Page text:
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Fox News Legal Analyst Just Smacked Down Donald Trump's Claim That He Can Just Declare an Emergency and Build His Wall Without Congress

Fox News senior judicial analyst Andrew Napolitano says President Donald Trump, contrary to what he's claimed, cannot use his emergency powers to bypass Congress and build his proposed border wall along the U.S.-Mexico border.

"The president may be biting off more than he can chew here legally and financially. He is clearly in dangerous waters constitutionally," he said.


Napolitano's statement was in reference to Trump's claim, during a press conference last week, that the White House "can call a national emergency" over the border wall dispute.

“We can call a national emergency over the security of our country, absolutely,” Trump told reporters in the Rose Garden. “Now, we can do it. I haven’t done it. I may do it, I may do it.”

Although the president does have emergency powers, "he can’t spend money and he can’t take property unless the Congress has authorized it,” Napolitano said. “That’s directly from the Constitution. If that were not the case, then President Obama could have declared, ’It’s a national emergency, there isn’t enough health insurance around, we’re going to start paying for it.'

"The president said he's threatening he will declare a national emergency to build that wall. Can he do that?" asked Fox Business host Maria Bartiromo.

To that, Napolitano gave his most concise answer yet:

"In a word, no. That's not me saying no, because the Supreme Court said no when Harry Truman attempted to do that. There was a steel strike during the Korean War, he asked the Congress to authorize him to seize the steel mills and operate them against the strikers' wishes and produce steel for our troops who desperately needed it during the Korean War. The Supreme Court said, 'No, you can't do that. Congress can do it. Congress can pay for the steel mills and operate them, but the president can't do it on his own.'

Stated differently, the Supreme Court has made it very clear, even in times of emergency, the president of the United States of America cannot spend money unless it has been authorized by the Congress."

Napolitano's comments come ahead of the president's prime time address on border security, during which he plans to declare a "National Security crisis" at the U.S.-Mexico border.

The president's claims have been debunked by former GOP Representative Carlos Curbelo (R-FL), who said that while both human trafficking and drug trafficking exist, they do not amount to a crisis.

"I visited the Southwest border in 2010 when I was working for United States Senator George Lemieux of Florida," he said. "There was a crisis back then. Things at the border have gotten a lot better over the last 12 years. We're seeing the number of people attempting to cross illegally drop dramatically, so no, I would not characterize this as a crisis."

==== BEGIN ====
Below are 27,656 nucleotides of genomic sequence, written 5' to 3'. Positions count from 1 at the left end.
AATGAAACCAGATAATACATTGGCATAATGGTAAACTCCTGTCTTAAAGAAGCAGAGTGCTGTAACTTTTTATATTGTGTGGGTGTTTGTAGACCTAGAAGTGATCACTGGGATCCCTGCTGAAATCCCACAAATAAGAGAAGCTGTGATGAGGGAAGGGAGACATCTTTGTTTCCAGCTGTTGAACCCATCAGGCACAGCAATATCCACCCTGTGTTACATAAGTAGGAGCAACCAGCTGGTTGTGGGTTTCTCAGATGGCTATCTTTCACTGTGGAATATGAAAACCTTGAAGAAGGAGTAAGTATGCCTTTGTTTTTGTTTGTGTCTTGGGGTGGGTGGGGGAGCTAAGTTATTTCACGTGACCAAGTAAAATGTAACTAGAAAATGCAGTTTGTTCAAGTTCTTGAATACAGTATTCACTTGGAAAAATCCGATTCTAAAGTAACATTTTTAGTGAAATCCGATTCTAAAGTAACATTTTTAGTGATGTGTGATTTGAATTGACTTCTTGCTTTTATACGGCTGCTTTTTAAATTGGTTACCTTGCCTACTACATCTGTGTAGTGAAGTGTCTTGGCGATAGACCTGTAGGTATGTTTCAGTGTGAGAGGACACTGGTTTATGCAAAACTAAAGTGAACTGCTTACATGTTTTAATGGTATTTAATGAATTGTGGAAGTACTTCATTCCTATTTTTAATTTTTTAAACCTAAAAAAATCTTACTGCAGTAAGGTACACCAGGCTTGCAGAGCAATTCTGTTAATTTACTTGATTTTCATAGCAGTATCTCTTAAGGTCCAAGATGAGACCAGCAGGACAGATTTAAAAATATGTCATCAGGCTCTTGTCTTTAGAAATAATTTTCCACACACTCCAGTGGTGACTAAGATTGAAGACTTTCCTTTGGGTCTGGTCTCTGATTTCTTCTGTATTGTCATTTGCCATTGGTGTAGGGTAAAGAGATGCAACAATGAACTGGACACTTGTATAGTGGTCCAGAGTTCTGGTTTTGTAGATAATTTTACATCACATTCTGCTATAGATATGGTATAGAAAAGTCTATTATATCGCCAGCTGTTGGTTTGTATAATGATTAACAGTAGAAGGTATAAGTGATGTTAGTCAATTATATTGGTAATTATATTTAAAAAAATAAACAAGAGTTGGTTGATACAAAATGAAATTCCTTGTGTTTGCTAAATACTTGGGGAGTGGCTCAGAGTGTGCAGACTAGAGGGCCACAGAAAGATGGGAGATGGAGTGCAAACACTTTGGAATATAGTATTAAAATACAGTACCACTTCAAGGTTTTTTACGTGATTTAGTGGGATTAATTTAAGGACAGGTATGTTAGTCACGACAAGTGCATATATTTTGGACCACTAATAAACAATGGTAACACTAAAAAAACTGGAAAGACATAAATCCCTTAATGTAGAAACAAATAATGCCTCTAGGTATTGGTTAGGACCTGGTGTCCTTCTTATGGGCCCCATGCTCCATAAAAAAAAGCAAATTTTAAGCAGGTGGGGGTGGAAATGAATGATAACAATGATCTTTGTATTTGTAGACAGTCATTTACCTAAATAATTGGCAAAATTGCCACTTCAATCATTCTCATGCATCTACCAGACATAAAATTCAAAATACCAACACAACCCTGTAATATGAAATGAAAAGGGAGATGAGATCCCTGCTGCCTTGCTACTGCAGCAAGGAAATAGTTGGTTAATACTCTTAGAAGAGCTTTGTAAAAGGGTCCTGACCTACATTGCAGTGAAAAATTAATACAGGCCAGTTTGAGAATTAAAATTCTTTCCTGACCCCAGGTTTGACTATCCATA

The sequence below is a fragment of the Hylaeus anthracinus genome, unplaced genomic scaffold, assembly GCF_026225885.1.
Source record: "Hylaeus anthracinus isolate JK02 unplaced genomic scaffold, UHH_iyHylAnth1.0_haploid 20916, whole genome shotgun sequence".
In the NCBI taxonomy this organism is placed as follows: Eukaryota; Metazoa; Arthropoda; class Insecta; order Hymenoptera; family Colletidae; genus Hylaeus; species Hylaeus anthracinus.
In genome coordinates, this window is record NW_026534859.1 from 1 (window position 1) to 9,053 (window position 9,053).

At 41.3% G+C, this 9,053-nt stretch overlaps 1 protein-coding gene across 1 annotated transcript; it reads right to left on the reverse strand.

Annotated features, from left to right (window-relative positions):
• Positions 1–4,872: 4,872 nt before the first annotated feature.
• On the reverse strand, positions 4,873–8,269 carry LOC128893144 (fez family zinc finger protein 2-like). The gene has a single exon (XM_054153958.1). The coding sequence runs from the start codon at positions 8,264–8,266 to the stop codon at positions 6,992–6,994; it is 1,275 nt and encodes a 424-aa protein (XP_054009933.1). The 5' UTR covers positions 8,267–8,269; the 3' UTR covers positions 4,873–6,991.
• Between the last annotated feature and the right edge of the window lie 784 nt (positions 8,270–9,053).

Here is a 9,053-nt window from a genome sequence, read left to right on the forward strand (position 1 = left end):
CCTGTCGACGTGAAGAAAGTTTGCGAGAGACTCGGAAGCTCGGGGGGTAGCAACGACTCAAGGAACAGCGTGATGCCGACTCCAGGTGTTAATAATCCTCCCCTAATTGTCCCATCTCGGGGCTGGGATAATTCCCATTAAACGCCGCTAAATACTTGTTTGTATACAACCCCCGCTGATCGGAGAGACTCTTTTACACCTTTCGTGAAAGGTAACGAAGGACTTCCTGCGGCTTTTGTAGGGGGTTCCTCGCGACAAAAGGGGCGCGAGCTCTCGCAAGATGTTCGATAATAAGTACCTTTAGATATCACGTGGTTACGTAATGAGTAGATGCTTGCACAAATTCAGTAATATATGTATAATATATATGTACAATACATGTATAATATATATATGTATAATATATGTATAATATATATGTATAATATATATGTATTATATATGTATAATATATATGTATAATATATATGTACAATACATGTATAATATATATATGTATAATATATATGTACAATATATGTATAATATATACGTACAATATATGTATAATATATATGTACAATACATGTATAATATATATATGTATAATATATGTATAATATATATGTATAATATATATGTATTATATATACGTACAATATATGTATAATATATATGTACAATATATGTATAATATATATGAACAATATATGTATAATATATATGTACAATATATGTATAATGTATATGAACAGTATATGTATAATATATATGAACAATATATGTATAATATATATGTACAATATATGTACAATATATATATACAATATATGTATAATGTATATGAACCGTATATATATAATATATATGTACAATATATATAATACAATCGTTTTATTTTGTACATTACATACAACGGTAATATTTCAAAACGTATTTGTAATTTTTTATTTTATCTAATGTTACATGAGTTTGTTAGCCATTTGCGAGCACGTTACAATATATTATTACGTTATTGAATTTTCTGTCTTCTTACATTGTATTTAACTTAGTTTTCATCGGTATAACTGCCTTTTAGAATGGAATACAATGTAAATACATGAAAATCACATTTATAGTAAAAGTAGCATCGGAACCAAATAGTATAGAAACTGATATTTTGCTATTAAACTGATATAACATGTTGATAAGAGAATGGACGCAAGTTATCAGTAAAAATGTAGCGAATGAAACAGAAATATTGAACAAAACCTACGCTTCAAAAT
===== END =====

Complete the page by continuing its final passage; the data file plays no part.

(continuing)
Others have also weighed in, saying that the president's claims of a "crisis"––and a primetime slot––are largely an attempt to rile up his base.

In response to the president's request for airtime, House Speaker Nancy Pelosi and Senate Minority Leader Chuck Schumer said in a joint statement that they should be given “equal airtime” to respond to whatever the president says.

“Now that the television networks have decided to air the President’s address, which if his past statements are any indication will be full of malice and misinformation, Democrats must immediately be given equal airtime,” Pelosi and Schumer said.

President Trump has the “power to stop hurting the country” by “ending the Trump Shutdown,” they continued, referring to the government shutdown, now in its third week, which began after Trump disagreed with a Congressional decision regarding funding for his proposed border wall.

“Democrats and an increasing number of Republicans in Congress have repeatedly urged the President and Leader McConnell to end the Trump Shutdown and re-open the government while Congress debates the President’s expensive and ineffective wall,” they said.

The shutdown is the fourth longest in U.S. history, and the inauguration of the 116th Congress last week marks the first time ever that a federal shutdown will extend into two different Congresses. Last week, House Democrats passed a package that would fully reopen the parts of the federal government affected by the shutdown.

“On Day One of the new Congress, the House passed bipartisan legislation that honors our responsibility to protect the American people with funding for smart, effective border security solutions — just not the President’s wasteful and ineffective wall,” Schumer and Pelosi added in their statement.